Part 01

How to make the most of a school’s open house

Tips and advice to help you navigate these informative events

One of the best ways to learn about a prospective private school is to attend its open house. These meet-and-greet events welcome parents and their kids and serve as your opportunity to get to know the school and its staff so you can determine whether the fit will be a good one for your family. But open houses can also be overwhelming, so how can you ensure it’s a productive experience for all involved? 

Do your homework 

Before the open house, research the school, its values, its curriculum and staff, its campus and the like. “It’s helpful if parents have a basic understanding of the Montessori philosophy prior to attending the open house or tour,” says Jacqueline Richman, director of advancement and community relations at Bannockburn School. “This allows parents to focus on learning about how Bannockburn embodies the [Montessori] philosophy and what makes us such a special place.” 

Ask questions and take notes

As you do your research, prepare a list of questions and then bring it along to the event. “We encourage [parents] to ask questions not necessarily related to the individual needs of their own child, but how the school will support and assist in the growth of all students,” says Marina Spalla, assistant director of enrolment management at TMS. You might ask teachers about their teaching style, their expectations of students or how they communicate with parents. Questions for administrators might revolve around school policies, its resources or the admissions process.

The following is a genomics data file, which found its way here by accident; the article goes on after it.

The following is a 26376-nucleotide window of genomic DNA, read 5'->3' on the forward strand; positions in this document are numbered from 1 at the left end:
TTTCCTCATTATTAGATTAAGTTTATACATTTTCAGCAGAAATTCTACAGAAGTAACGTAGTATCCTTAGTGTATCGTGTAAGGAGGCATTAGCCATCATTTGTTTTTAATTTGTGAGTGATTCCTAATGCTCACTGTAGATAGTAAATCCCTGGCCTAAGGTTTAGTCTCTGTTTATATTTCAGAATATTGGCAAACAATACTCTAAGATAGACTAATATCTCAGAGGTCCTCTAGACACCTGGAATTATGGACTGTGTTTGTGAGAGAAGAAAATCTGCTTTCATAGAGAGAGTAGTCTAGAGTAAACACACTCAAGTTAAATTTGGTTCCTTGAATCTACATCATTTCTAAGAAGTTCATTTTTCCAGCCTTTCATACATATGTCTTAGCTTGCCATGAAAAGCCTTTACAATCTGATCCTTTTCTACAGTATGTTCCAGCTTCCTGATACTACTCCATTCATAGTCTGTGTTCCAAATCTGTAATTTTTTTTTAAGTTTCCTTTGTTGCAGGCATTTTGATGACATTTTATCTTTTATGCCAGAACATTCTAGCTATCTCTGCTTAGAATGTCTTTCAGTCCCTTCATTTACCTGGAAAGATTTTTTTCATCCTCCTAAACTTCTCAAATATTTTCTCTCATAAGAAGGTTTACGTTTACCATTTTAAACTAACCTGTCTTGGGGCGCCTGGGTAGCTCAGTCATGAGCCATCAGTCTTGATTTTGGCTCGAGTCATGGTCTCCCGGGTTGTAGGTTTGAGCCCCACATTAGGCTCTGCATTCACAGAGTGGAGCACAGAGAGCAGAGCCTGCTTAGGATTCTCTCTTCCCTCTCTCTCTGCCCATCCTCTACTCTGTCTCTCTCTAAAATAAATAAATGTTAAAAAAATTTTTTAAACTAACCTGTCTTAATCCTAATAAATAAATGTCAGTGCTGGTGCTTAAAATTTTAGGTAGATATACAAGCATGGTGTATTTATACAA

Evaluate the facilities

“Student ambassadors take individual families on their own personal tour of the entire campus,” says David Fischer, director of admissions at St. Michael’s College School. “In addition to exploring the campus at an open house, families may also schedule their own personal tour with a member of the admissions team.” On a tour, take a good look at the school, the grounds, the classrooms and the facilities. How does the campus make you feel? Is it welcoming, clean and organized? Does it appear safe and well-maintained? Assessing these things will help you make an informed decision.

Meet other parents

Parents of current students are an invaluable resource—they’ve been in your shoes and can provide additional insight and advice—so, either during the open house or afterward, talk to them about their experiences. “We have an active Parent Association that engages with and supports our parent community,” says Susie Heinrich, director of enrolment management at The Sterling Hall School. “Programs like our SHS Buddies connect new parents with seasoned SHS parents, often forming meaningful relationships in the process.”

Make a good impression 

First impressions matter both ways at an open house, so arrive on time, dress smartly (business casual), smile and remember to turn off your phone so you don’t disrupt the event. Ideally, you should leave an open house with a favourable impression of the school, and the school should be left with a sense that you’d be a welcome addition to its community.